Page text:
The crew leaves Skypeia while running away from the natives in true pirate fashion. They had retrieved a bunch of gold from the ruins and thought that the natives would be angry with them for this. That’s not true, the natives haven’t assigned a worth to gold. It’s just shiny and yellow, apparently.

The Straw Hats land back in the Blue Sea. They meet another pirate crew and take part in the Davy Back Fight. This fight takes place in three rounds. A boat race, a ball game of sorts, and a brawl between the captains. The winner of each round gets to take a crew member of the opposing crew as their new crew. Cheating abounds and the crew lose Chopper in the first round. But they get him back in the second. Volume 33 leaves off with Luffy facing the other captain in a boxing match, declaring that he will win even if it kills him.

Overall I have always found the Skypiea arc to be kind of pointless and too coincidental for my taste. They only show up because Luffy is self centered and wanted to go up there. Then they just so happen to arrive at the same time that Eneru is putting the finishing touches on his “destroy everything” plan, and the civil war that has been raging for 200 years happens to kindof involve this guy they met a few days ago. Most of the other story arcs are entwined with the crew in a way that makes the what happens seem very important. This arc is more about setting things up for the future.

This is my last review of the One Piece arcs. If I haven’t convinced you of the great and wonderful adventure that is One Piece, then you are losing out. If you feel that it is too intimidating (it’s been around for twenty years), all I can say is that the effort is worth it. Watching these characters grow stronger and closer over the years has been a true delight.

A few things that you will miss if you do not continue the story: Robin’s secret and terrible past, Luffy’s family, a cyborg, a living skeleton, zombies,the crew gets separated, Amazons, the biggest war between marines and pirates that the world has ever seen, Zoro cutting a ship in half, Sanji flying, Nami manipulating weather, Ussop using killer plants, Chopper’s monster form, Robin summoning giant legs to crush everything in her path, and Luffy changing gears.

My rating: 3/5 stars.

Overall series rating: 5/5 stars.

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Review: “A Mad and Mindless Night” by Elizabeth Cole

Review: “A Mad and Mindless Night” by Elizabeth Cole

A review by Vanessa.

I was offered a review copy of this book by the author in exchange for an honest review. This book is set in an already existing series, but I was assured they were stand alones and you do not have to read previous books in order to enjoy others.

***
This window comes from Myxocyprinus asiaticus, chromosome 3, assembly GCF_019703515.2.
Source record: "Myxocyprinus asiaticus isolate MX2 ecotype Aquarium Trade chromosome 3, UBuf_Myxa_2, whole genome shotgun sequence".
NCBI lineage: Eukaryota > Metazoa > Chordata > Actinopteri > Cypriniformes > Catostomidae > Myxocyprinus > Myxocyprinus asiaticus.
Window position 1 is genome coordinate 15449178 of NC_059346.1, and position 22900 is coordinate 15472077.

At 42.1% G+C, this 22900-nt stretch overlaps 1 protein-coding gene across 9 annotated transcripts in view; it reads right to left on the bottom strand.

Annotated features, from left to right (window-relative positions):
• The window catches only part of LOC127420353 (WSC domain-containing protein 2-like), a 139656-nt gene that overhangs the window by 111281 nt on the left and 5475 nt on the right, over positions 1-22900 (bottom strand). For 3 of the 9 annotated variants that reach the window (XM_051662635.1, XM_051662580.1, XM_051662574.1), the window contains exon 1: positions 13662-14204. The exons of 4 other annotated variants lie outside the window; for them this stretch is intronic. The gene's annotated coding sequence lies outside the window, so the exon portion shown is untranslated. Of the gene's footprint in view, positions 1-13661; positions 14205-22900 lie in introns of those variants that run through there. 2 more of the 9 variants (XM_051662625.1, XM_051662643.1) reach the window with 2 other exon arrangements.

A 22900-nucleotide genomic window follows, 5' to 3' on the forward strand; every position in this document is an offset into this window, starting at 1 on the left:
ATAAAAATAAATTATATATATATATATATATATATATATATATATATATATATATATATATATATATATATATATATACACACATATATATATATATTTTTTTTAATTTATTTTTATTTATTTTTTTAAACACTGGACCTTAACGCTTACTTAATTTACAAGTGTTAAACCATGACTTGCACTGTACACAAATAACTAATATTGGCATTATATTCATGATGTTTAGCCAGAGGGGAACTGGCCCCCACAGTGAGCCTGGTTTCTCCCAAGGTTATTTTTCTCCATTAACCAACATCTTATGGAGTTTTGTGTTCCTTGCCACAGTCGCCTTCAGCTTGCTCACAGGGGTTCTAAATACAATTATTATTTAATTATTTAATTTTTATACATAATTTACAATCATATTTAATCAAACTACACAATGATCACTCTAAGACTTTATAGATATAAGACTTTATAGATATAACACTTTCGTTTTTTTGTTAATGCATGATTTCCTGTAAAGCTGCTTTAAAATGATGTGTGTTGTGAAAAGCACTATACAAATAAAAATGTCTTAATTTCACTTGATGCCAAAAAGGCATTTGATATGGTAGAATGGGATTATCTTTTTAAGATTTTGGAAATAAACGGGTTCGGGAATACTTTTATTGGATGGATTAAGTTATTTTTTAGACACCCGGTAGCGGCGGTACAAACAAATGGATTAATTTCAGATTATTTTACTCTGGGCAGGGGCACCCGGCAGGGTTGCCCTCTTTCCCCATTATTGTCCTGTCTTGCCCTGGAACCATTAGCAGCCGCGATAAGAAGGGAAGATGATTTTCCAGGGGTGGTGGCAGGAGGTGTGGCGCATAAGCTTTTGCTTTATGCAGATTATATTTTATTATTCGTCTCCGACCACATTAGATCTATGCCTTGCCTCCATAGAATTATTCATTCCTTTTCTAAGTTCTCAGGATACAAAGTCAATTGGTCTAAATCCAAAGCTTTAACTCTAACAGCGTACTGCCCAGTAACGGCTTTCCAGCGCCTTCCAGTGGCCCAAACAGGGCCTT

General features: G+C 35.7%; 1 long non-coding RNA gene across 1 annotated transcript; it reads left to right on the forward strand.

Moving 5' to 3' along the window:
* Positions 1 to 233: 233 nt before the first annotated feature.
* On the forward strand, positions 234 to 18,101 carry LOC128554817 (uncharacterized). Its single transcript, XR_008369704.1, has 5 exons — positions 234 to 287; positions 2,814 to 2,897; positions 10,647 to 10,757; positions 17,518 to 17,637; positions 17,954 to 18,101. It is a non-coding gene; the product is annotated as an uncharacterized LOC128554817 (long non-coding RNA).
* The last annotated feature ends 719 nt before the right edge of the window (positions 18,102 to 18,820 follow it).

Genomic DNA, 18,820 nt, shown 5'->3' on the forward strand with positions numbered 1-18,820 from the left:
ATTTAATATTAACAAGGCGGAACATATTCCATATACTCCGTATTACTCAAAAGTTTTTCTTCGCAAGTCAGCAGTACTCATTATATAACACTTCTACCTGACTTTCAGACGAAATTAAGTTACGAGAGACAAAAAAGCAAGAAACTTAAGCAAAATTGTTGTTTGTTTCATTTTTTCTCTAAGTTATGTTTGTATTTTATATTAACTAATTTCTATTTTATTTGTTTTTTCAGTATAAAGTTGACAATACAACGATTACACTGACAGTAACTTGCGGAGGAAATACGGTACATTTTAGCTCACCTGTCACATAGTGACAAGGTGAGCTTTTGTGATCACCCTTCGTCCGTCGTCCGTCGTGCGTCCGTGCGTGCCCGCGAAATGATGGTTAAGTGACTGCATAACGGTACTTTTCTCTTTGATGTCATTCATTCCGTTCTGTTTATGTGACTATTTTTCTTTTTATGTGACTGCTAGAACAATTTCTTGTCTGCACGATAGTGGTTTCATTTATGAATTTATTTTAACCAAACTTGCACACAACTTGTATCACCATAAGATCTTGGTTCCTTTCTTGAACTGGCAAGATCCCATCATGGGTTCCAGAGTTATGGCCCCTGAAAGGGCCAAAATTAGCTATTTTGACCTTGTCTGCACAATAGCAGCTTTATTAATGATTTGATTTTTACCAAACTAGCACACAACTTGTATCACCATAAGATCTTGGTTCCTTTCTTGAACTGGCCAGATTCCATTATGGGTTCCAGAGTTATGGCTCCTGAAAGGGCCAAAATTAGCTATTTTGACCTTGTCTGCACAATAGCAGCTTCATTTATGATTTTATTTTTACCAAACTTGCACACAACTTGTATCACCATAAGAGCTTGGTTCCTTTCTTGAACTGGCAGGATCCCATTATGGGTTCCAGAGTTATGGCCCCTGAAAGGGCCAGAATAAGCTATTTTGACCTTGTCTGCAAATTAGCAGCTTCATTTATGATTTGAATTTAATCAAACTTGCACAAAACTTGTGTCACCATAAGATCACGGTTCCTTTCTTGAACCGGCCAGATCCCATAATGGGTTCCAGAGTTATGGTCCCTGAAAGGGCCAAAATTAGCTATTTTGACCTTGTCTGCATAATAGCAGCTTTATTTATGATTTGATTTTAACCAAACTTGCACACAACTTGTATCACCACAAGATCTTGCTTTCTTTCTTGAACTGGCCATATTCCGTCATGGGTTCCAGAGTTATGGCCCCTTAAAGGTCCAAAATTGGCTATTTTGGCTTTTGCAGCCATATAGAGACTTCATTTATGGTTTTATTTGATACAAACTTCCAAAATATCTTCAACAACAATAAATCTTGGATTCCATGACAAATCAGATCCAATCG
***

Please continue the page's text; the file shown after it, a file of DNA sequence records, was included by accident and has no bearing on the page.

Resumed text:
Elanora Morrison has a gift that has gotten her into a lot of trouble. She remembers everything. Her infallible memory and perfect recall, combined with her skill for scientific research, seemed like blessings when she met her husband Albert Morrison. But now they are the curse that keeps her under lock and key. Nora’s skills along with her husband’s innovation led them to create a highly valuable new form of communication. Their intent was to test it and sell the results to the government of England to aid them in their endeavors against their enemy, France. There is just one problem: Albert Morrison isn’t Albert Morrison anymore, and only Nora knows it. But he has told everyone that she is mad, and they believe it because he is a man. She has lost hope for escape, until one day an official from the government arrives to check on the progress of the project. Can Nora slip out of the confines of her locked attic room, and convince him to help her?

Ashley Allander is no government official. He is a scorned second son with a terrible reputation for torrid affairs and for ruining women; though many of the rumors are not true. He has no desire to play at being a spy, but when his older brother Bruce Allander, Lord Forrester, deigns to ask for his help he agrees. Bruce is a member of a highly secret organization of spies working for England, known as The Zodiac. Something has gone awry with Morrison’s project, and Bruce needs Ash to investigate. Ash would never admit it, but the role of hero is a tempting one. When he arrives at the estate and sees a woman standing on the roof near the window to an attic room, he is intrigued. Especially when he awakes to find the odd lady has snuck into his room, and begs him not to reveal that he even knows she exists. Are her wild stories true? Is something much more sinister brewing under the facade that is Albert Morrison? Perhaps together they can find out.